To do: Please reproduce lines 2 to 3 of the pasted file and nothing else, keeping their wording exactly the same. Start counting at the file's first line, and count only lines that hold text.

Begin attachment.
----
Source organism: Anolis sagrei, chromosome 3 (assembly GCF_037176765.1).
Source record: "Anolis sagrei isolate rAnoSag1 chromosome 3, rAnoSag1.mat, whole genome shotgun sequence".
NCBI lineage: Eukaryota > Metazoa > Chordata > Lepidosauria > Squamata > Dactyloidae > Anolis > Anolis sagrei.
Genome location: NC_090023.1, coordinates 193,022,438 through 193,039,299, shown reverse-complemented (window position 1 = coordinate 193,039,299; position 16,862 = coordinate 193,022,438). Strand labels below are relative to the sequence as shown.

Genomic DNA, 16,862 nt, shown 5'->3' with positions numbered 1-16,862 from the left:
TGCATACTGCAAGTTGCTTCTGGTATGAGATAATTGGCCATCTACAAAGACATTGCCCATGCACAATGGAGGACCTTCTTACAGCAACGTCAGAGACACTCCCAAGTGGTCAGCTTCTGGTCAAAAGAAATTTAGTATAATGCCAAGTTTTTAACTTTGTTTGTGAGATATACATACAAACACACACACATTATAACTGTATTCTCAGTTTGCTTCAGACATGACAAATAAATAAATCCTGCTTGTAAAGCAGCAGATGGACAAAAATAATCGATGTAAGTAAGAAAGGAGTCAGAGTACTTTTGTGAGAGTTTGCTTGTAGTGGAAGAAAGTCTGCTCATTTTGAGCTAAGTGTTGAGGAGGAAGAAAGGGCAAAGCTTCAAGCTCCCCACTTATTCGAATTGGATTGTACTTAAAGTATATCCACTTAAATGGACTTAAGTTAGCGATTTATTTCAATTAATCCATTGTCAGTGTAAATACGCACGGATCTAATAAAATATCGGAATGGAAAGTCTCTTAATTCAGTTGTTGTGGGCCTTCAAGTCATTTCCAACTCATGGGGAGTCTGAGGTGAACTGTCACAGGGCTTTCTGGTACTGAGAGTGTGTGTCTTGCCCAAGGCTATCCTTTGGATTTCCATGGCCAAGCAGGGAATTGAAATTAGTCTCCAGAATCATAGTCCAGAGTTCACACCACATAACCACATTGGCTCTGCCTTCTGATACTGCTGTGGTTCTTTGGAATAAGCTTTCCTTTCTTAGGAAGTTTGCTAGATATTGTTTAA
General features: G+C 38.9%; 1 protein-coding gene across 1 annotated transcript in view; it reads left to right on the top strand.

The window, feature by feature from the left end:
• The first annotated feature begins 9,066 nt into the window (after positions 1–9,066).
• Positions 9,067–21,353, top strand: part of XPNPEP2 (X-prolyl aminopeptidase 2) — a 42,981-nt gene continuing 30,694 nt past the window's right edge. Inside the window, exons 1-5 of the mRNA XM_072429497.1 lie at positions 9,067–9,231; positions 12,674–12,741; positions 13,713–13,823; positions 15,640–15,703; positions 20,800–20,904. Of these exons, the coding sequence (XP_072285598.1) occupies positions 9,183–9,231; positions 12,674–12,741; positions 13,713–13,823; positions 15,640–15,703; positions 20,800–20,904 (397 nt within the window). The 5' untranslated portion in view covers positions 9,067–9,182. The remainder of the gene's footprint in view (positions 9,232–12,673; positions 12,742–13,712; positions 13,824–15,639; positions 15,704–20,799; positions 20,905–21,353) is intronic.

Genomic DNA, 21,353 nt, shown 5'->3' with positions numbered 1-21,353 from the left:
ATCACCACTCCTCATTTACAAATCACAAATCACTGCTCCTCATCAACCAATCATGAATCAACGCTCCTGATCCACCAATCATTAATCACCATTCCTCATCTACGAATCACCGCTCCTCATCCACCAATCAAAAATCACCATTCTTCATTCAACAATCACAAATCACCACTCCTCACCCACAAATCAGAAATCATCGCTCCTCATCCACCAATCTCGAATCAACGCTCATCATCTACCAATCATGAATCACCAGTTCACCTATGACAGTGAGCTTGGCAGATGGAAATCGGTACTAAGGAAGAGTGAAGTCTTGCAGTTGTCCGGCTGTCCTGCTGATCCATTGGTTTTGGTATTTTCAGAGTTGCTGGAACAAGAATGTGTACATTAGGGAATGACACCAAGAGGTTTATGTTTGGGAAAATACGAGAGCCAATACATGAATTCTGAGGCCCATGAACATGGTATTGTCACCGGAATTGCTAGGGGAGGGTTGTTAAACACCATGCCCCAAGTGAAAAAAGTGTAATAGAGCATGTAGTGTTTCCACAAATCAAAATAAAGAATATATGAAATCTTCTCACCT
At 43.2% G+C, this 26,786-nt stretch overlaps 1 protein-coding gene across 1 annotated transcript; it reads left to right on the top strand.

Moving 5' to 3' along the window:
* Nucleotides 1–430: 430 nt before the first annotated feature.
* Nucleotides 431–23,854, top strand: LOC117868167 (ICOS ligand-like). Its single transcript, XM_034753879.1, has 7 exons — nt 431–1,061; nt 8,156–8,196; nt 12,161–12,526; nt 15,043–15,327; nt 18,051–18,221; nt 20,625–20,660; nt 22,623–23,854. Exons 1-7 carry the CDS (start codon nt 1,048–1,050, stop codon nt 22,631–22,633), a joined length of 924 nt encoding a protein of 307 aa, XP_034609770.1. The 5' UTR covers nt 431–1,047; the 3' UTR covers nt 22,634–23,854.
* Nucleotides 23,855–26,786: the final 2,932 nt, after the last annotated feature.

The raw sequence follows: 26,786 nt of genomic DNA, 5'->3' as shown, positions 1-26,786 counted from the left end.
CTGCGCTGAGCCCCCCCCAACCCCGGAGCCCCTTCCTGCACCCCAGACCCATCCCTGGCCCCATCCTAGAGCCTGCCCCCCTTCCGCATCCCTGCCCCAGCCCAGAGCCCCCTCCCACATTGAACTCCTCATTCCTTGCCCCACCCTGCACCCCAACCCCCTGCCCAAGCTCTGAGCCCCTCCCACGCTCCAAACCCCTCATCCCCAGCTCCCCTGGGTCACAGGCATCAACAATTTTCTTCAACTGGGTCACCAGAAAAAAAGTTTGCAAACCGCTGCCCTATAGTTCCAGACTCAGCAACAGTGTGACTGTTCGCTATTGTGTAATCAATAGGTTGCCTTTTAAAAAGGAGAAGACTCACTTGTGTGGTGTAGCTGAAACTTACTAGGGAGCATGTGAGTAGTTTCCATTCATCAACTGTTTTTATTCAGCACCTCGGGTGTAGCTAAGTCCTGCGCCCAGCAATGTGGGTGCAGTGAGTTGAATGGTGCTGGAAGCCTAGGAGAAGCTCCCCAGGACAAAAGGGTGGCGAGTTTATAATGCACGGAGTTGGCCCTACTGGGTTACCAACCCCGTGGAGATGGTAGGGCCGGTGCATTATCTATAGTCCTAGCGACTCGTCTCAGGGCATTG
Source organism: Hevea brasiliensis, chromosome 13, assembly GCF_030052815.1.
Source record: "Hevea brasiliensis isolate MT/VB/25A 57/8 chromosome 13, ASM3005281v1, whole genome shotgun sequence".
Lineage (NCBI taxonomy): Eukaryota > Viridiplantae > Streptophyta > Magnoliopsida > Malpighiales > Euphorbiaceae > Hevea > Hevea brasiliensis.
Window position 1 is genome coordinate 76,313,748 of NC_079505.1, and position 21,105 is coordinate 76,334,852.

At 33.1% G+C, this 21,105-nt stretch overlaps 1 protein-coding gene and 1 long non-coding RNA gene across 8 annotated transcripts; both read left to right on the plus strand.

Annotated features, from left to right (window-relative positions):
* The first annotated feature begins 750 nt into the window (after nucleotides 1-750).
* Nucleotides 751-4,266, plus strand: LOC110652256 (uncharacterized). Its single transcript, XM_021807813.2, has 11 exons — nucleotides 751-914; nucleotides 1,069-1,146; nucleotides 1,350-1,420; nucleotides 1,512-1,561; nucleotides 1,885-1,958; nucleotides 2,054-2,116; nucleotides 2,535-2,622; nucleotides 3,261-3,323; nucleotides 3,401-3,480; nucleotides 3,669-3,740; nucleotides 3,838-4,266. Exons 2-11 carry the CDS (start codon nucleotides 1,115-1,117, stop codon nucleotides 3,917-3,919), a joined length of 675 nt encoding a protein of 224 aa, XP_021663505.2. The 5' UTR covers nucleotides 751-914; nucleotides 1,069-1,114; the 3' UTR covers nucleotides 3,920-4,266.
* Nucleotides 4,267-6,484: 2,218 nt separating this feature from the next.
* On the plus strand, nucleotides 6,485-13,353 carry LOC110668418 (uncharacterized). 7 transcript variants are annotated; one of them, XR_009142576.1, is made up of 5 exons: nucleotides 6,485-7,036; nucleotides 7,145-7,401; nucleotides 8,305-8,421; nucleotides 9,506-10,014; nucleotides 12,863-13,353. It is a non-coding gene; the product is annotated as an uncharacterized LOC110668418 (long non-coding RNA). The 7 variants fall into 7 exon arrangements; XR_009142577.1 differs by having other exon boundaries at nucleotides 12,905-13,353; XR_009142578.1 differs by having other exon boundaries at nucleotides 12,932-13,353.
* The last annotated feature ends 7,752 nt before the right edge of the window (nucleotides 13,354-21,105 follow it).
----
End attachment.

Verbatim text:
Source record: "Anolis sagrei isolate rAnoSag1 chromosome 3, rAnoSag1.mat, whole genome shotgun sequence".
NCBI lineage: Eukaryota > Metazoa > Chordata > Lepidosauria > Squamata > Dactyloidae > Anolis > Anolis sagrei.